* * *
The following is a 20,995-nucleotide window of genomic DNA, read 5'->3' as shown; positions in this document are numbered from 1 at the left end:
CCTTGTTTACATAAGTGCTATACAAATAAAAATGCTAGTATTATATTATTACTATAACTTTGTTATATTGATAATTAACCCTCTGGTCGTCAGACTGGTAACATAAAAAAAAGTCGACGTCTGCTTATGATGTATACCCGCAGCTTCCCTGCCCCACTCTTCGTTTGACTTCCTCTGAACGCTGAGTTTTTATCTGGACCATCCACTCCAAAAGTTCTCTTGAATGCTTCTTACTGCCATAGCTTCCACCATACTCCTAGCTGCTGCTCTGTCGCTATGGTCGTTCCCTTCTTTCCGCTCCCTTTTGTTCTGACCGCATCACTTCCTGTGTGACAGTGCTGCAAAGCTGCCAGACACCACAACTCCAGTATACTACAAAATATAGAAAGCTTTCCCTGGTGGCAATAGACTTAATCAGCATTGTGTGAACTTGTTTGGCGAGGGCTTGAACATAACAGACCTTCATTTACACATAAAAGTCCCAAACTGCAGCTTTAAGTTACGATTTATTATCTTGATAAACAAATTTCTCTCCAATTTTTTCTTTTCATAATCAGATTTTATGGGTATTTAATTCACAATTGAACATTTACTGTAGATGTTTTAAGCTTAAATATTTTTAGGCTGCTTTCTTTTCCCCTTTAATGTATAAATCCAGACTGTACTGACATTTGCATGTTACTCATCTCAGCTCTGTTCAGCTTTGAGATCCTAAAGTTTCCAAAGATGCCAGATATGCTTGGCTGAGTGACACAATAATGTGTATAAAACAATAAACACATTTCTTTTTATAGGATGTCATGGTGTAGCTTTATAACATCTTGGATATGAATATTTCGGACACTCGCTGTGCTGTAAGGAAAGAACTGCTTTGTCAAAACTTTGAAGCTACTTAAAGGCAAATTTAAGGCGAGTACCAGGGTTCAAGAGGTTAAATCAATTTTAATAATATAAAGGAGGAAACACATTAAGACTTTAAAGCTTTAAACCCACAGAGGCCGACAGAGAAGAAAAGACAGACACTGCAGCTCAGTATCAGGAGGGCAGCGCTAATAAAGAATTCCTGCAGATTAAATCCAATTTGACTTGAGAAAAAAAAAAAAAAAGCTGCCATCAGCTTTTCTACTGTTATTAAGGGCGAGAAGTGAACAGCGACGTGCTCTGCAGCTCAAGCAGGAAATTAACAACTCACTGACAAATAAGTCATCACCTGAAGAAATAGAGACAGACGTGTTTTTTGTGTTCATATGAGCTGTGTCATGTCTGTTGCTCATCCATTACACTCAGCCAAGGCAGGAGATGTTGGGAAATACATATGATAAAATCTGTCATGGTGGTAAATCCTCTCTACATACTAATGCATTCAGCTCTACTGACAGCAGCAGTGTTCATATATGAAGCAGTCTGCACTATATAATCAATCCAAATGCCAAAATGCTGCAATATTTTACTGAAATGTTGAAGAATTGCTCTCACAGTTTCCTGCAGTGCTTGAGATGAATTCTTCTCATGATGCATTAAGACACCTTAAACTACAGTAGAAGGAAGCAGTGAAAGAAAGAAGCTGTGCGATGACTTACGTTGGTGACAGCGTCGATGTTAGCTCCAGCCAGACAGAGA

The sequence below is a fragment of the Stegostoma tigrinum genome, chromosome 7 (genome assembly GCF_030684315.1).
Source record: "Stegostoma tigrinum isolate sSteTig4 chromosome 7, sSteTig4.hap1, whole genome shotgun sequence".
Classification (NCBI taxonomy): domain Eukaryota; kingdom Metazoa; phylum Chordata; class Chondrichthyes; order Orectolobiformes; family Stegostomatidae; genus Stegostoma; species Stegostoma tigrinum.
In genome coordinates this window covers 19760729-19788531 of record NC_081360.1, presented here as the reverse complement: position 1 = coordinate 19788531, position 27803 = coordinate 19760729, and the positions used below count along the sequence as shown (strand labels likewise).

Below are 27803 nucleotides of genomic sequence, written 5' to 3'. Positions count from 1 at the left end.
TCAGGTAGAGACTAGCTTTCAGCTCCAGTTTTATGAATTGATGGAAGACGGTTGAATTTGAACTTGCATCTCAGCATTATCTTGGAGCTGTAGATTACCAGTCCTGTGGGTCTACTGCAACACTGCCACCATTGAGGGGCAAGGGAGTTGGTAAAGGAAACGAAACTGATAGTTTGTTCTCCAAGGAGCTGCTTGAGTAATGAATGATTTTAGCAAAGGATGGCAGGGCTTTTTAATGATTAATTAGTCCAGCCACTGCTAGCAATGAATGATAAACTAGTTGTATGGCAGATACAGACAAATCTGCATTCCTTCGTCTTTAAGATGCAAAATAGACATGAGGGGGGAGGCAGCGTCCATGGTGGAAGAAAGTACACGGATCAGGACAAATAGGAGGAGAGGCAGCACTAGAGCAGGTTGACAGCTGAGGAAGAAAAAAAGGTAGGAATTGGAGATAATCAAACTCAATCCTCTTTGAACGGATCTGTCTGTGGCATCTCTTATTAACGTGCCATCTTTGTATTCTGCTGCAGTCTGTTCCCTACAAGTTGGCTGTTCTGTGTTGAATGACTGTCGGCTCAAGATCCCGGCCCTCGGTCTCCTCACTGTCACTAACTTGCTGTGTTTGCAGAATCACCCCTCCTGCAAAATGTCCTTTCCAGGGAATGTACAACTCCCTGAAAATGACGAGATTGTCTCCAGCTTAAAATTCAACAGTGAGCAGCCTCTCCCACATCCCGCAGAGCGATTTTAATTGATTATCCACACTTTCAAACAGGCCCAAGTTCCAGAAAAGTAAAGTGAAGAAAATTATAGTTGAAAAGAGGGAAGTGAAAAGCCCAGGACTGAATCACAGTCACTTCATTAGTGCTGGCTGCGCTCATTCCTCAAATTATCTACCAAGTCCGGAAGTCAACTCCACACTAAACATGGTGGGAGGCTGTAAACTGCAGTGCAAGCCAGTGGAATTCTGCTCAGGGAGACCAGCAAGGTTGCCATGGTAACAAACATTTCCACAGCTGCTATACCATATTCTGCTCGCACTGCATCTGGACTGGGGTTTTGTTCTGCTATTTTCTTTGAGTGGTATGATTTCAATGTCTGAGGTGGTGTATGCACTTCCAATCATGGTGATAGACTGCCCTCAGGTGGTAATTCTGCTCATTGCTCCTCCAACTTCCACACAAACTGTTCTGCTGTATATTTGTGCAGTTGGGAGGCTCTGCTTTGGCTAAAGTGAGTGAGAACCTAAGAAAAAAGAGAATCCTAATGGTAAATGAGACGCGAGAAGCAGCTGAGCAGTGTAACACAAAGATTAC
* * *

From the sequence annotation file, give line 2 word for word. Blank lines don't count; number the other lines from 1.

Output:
CCTTGTTTACATAAGTGCTATACAAATAAAAATGCTAGTATTATATTATTACTATAACTTTGTTATATTGATAATTAACCCTCTGGTCGTCAGACTGGTAACATAAAAAAAAGTCGACGTCTGCTTATGATGTATACCCGCAGCTTCCCTGCCCCACTCTTCGTTTGACTTCCTCTGAACGCTGAGTTTTTATCTGGACCATCCACTCCAAAAGTTCTCTTGAATGCTTCTTACTGCCATAGCTTCCACCATACTCCTAGCTGCTGCTCTGTCGCTATGGTCGTTCCCTTCTTTCCGCTCCCTTTTGTTCTGACCGCATCACTTCCTGTGTGACAGTGCTGCAAAGCTGCCAGACACCACAACTCCAGTATACTACAAAATATAGAAAGCTTTCCCTGGTGGCAATAGACTTAATCAGCATTGTGTGAACTTGTTTGGCGAGGGCTTGAACATAACAGACCTTCATTTACACATAAAAGTCCCAAACTGCAGCTTTAAGTTACGATTTATTATCTTGATAAACAAATTTCTCTCCAATTTTTTCTTTTCATAATCAGATTTTATGGGTATTTAATTCACAATTGAACATTTACTGTAGATGTTTTAAGCTTAAATATTTTTAGGCTGCTTTCTTTTCCCCTTTAATGTATAAATCCAGACTGTACTGACATTTGCATGTTACTCATCTCAGCTCTGTTCAGCTTTGAGATCCTAAAGTTTCCAAAGATGCCAGATATGCTTGGCTGAGTGACACAATAATGTGTATAAAACAATAAACACATTTCTTTTTATAGGATGTCATGGTGTAGCTTTATAACATCTTGGATATGAATATTTCGGACACTCGCTGTGCTGTAAGGAAAGAACTGCTTTGTCAAAACTTTGAAGCTACTTAAAGGCAAATTTAAGGCGAGTACCAGGGTTCAAGAGGTTAAATCAATTTTAATAATATAAAGGAGGAAACACATTAAGACTTTAAAGCTTTAAACCCACAGAGGCCGACAGAGAAGAAAAGACAGACACTGCAGCTCAGTATCAGGAGGGCAGCGCTAATAAAGAATTCCTGCAGATTAAATCCAATTTGACTTGAGAAAAAAAAAAAAAAAGCTGCCATCAGCTTTTCTACTGTTATTAAGGGCGAGAAGTGAACAGCGACGTGCTCTGCAGCTCAAGCAGGAAATTAACAACTCACTGACAAATAAGTCATCACCTGAAGAAATAGAGACAGACGTGTTTTTTGTGTTCATATGAGCTGTGTCATGTCTGTTGCTCATCCATTACACTCAGCCAAGGCAGGAGATGTTGGGAAATACATATGATAAAATCTGTCATGGTGGTAAATCCTCTCTACATACTAATGCATTCAGCTCTACTGACAGCAGCAGTGTTCATATATGAAGCAGTCTGCACTATATAATCAATCCAAATGCCAAAATGCTGCAATATTTTACTGAAATGTTGAAGAATTGCTCTCACAGTTTCCTGCAGTGCTTGAGATGAATTCTTCTCATGATGCATTAAGACACCTTAAACTACAGTAGAAGGAAGCAGTGAAAGAAAGAAGCTGTGCGATGACTTACGTTGGTGACAGCGTCGATGTTAGCTCCAGCCAGACAGAGA